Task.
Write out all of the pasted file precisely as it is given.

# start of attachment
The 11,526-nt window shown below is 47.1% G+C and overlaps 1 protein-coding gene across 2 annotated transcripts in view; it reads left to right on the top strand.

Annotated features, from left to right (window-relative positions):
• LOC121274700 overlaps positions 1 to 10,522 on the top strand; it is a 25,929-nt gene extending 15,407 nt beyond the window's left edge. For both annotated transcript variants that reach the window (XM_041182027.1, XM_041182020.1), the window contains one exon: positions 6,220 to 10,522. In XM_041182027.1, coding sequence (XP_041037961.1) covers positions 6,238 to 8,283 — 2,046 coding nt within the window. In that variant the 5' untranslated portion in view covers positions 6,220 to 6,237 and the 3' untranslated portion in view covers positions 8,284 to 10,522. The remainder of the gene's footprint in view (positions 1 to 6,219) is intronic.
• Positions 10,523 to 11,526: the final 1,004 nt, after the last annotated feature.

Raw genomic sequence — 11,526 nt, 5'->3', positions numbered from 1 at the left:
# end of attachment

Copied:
The 11,526-nt window shown below is 47.1% G+C and overlaps 1 protein-coding gene across 2 annotated transcripts in view; it reads left to right on the top strand.

Annotated features, from left to right (window-relative positions):
• LOC121274700 overlaps positions 1 to 10,522 on the top strand; it is a 25,929-nt gene extending 15,407 nt beyond the window's left edge. For both annotated transcript variants that reach the window (XM_041182027.1, XM_041182020.1), the window contains one exon: positions 6,220 to 10,522. In XM_041182027.1, coding sequence (XP_041037961.1) covers positions 6,238 to 8,283 — 2,046 coding nt within the window. In that variant the 5' untranslated portion in view covers positions 6,220 to 6,237 and the 3' untranslated portion in view covers positions 8,284 to 10,522. The remainder of the gene's footprint in view (positions 1 to 6,219) is intronic.
• Positions 10,523 to 11,526: the final 1,004 nt, after the last annotated feature.

Raw genomic sequence — 11,526 nt, 5'->3', positions numbered from 1 at the left: